The Door To This Wisdom is Difficult to Enter

The Door To This Wisdom is Difficult to Enter

Saturday, 19 April 2014

"X" Marks The Spot

When Shakyamuni first became enlightened under the Bodhi tree, he realized that the people at that time would struggle to understand the profound wisdom of his perfect enlightenment and he was faced with a dilemma.  Should I keep the teaching to myself (and let people continue to suffer) or should I try to teach the great Buddha vehicle but risk people discarding the teaching due to their inability to comprehend what I have gained (and thus continue to suffer)?

“Then my thoughts turned to the buddhas of the past and the power of expedient means they had employed, and I thought that the way I had now attained should likewise be preached as three vehicles.  When I thought in this manner, the buddhas of the ten directions all appeared and with brahma sounds comforted and instructed me. 

“Well done, Shakyamuni!” they said.  “Foremost leader and teacher, you have attained the unsurpassed Law.  But following the example of all other buddhas, you will employ the power of expedient means.  We too have all attained the most wonderful, the foremost Law, but for the sake of living beings we make distinctions and preach the three vehicles.  People of small wisdom delight in a small doctrine, unable to believe that they themselves could become buddhas.  Therefore we employ expedient means, making distinctions and preaching various goals.  But though we preach the three vehicles, we do it merely in order to teach the bodhisattvas.” …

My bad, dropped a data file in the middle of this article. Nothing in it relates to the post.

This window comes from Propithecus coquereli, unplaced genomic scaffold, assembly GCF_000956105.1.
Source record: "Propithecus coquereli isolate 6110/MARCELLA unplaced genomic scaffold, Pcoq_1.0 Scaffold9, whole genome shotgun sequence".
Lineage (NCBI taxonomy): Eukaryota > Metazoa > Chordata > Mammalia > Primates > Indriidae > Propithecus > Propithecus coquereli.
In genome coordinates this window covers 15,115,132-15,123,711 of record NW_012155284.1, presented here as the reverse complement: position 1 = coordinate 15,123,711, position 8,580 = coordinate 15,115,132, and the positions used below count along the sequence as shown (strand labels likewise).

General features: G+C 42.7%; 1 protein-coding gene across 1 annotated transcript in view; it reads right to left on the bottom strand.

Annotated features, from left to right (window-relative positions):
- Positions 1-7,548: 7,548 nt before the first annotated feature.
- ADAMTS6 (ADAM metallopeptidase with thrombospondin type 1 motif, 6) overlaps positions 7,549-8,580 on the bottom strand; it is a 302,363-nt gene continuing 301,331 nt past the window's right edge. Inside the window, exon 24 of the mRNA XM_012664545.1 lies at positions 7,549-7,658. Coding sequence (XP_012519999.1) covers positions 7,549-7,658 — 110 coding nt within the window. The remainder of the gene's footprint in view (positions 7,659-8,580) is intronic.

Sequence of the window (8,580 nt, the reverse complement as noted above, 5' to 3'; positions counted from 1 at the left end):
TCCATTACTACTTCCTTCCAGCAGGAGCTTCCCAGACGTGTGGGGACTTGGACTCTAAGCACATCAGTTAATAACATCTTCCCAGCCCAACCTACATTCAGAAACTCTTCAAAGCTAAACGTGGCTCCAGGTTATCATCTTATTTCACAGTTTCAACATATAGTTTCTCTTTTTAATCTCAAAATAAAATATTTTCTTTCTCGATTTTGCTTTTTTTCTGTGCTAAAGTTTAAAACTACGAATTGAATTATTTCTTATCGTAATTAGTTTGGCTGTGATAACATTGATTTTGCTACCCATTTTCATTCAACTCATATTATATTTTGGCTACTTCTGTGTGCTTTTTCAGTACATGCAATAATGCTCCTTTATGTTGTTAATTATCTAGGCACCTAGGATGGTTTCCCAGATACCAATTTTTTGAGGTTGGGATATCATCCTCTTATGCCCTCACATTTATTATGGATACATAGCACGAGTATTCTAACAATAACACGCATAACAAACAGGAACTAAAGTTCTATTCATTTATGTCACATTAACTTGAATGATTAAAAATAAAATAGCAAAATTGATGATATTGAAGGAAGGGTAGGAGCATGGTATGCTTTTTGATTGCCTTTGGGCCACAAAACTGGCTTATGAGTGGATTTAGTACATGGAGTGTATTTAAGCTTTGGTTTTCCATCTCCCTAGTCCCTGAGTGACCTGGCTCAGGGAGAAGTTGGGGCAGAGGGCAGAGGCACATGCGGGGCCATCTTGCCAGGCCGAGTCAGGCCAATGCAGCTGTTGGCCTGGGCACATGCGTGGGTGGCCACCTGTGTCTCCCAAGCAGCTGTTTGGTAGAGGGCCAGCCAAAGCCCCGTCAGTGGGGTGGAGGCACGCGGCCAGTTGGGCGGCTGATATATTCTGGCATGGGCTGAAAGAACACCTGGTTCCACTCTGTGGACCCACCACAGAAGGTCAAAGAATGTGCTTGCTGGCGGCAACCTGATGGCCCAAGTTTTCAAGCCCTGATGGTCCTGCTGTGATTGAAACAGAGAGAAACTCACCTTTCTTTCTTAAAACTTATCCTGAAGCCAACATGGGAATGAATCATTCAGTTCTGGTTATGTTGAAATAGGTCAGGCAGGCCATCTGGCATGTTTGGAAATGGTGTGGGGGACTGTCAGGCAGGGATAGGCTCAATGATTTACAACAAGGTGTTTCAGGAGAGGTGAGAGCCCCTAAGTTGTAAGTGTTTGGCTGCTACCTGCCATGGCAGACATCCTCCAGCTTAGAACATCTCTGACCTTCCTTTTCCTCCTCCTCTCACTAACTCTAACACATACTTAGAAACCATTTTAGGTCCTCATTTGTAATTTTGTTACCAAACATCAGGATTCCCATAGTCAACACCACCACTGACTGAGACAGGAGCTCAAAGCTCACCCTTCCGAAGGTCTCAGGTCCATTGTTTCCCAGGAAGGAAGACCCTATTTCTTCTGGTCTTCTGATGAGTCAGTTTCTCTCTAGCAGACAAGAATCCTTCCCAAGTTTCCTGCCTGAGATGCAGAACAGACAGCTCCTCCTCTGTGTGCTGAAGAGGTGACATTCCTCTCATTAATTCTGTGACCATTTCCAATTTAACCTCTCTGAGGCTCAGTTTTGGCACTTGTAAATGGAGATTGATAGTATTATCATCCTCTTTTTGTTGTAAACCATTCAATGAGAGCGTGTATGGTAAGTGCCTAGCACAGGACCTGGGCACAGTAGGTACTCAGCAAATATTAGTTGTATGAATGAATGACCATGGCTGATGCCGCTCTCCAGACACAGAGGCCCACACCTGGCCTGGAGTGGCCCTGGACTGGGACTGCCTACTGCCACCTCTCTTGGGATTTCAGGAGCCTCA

When I heard these saintly lions and their deep, pure, subtle, wonderful sounds, I rejoiced, crying, “Hail to the buddhas!”

Then I thought to myself, I have come into this impure and evil world, and as these buddhas have preached, I too must follow that example in my actions.” (LSOC2, p77-78)


The Soka Gakkai Dictionary of Buddhism, states that expedient means are “methods adopted to instruct people and lead them to enlightenment.” and that “expedient means are skilfully devised and employed by Buddhas and bodhisattvas to lead people to salvation.”

Turning to the image of a treasure map, “X” marks the treasure of perfect enlightenment attainable through the practice of the Lotus Sutra - a treasure buried deep within our lives.  But to enable people to reach the treasure, Shakyamuni needed to lead his followers away from danger, away from their suffering due to ignorance, greed and anger, and to teach them how to break the cycle of the six lower worlds. 

He did this by giving them vehicles (teachings, guidelines, examples and directions) that would lead them along different paths or stages, each one allowing them to get closer to the treasure of Buddhahood than the last.  The first three vehicles were the vehicle of Learning, the vehicle of Realisation (or Partial Enlightenment) and the vehicle of the Bodhisattva way.  

With the Lotus Sutra, Shakyamuni reveals the fourth, and final vehicle – the ONE GREAT BUDDHA VEHICLE.  This is the ONE, AND ONLY, vehicle that will allow everyone (regardless of sex, race, status, age or any other prejudicial criteria) who hears, upholds and practices it to gain supreme perfect enlightenment in this lifetime.  This vehicle is the perfect wisdom of the unsurpassed law that Shakyamuni awoke to under the Boddhi tree forty years before.  

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